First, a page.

Hurricane Mitch ravaged Honduras in the fall of 1998. An American venture capitalist and philanthropist, Ed Cohen, watched CNN and was moved by the devastation and tragedy – not just the problems caused by the biggest Hurricane to hit the Caribbean in the last century, but the underlying lack of opportunity and infrastructure that seemed to plague Honduras, even before Hurricane Mitch.
At the same time, aerospace engineer Tony Stone was also watching the news and worrying. An American citizen, Tony lived on the North Coast of Honduras from first grade until he graduated from high school. His parents still lived in Honduras. He saw pictures from his hometown of La Ceiba, where a well-known maquiladora, or clothing factory, was swept down the Cangrejal River.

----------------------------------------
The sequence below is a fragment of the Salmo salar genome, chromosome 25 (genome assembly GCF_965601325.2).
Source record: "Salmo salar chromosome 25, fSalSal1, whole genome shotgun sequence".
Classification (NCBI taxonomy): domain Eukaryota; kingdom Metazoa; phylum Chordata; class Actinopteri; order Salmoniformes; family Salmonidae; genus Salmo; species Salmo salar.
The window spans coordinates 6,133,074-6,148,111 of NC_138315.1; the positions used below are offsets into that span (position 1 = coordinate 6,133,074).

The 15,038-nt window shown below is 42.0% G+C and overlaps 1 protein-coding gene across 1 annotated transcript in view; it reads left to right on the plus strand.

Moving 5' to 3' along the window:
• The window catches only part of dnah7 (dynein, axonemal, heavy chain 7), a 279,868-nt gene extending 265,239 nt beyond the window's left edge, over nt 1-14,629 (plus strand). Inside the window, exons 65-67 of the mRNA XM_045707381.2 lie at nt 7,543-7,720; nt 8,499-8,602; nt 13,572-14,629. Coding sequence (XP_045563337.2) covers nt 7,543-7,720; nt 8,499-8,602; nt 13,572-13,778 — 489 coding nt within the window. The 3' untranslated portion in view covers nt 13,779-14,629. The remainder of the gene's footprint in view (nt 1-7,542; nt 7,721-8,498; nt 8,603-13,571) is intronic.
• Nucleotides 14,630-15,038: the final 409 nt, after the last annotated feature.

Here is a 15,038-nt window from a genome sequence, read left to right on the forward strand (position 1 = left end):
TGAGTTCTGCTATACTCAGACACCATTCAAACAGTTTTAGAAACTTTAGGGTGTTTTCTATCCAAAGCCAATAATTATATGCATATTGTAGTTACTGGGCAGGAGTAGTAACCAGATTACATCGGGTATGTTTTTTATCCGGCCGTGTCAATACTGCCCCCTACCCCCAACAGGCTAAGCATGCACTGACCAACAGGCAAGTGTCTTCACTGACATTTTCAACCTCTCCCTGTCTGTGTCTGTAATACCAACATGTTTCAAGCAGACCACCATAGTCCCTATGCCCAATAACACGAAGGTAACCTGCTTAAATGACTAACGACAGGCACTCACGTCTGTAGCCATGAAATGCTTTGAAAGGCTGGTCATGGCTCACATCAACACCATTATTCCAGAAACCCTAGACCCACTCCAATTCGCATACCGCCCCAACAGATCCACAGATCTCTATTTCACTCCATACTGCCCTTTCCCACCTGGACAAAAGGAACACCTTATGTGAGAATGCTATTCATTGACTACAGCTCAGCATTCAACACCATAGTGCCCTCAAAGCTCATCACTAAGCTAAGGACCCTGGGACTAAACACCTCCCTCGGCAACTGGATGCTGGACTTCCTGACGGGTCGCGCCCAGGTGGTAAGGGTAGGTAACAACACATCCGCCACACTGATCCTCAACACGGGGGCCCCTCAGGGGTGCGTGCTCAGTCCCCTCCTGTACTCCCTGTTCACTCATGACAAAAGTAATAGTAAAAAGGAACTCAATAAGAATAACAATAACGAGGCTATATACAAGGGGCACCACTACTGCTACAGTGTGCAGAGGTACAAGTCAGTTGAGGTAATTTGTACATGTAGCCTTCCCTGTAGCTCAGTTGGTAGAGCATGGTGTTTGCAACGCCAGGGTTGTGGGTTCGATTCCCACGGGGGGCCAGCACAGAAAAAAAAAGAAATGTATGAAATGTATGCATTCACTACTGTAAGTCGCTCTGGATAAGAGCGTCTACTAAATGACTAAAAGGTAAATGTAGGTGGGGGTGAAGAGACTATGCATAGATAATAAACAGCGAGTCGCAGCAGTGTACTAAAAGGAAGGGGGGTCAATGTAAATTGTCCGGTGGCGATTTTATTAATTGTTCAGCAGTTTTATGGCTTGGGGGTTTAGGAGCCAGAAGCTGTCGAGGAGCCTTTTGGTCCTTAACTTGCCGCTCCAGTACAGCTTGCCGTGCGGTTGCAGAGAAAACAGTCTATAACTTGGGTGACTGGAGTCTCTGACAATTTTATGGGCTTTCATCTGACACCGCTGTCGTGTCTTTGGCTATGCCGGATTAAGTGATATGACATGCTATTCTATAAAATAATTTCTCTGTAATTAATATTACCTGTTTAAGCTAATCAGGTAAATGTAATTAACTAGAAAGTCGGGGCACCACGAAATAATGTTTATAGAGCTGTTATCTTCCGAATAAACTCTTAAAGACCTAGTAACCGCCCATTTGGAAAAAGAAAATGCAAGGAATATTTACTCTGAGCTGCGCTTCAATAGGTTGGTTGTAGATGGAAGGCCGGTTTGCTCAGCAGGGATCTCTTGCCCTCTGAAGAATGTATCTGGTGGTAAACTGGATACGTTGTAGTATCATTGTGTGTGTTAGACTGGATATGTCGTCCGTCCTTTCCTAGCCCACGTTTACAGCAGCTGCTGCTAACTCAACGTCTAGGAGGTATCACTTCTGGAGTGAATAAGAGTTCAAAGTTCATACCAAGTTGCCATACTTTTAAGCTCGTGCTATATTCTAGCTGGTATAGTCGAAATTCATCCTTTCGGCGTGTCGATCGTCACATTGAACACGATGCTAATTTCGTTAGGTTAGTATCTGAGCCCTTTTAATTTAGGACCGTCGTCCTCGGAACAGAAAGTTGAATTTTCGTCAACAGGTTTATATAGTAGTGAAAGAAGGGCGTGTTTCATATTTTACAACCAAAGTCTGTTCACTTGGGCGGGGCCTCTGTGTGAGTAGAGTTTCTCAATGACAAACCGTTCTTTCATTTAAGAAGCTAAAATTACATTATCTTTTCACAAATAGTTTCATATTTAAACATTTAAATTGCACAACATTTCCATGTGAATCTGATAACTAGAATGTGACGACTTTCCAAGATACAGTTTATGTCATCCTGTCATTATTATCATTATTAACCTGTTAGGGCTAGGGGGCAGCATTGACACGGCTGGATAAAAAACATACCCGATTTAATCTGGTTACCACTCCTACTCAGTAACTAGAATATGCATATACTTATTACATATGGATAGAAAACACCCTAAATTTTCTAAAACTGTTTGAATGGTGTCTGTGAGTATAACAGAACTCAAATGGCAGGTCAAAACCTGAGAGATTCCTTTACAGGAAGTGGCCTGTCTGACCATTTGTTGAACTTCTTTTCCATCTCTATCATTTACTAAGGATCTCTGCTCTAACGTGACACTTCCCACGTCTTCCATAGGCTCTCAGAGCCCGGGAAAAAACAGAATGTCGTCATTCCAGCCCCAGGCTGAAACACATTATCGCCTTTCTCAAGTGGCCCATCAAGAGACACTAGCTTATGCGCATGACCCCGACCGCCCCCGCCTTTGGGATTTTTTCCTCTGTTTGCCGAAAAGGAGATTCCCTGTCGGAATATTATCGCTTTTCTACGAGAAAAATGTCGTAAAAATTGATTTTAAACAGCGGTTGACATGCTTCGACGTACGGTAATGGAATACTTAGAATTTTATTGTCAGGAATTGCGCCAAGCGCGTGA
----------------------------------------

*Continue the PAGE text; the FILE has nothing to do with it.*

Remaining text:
Ed and Tony met in January 1999 and started to talk about the possibilities for sustainable long-term change in Honduras. Taking a leave from work, Tony returned to Honduras and began an intensive self-education process regarding development work, particularly in Honduras. Four months later, Tony returned to Ed with three lessons learned:
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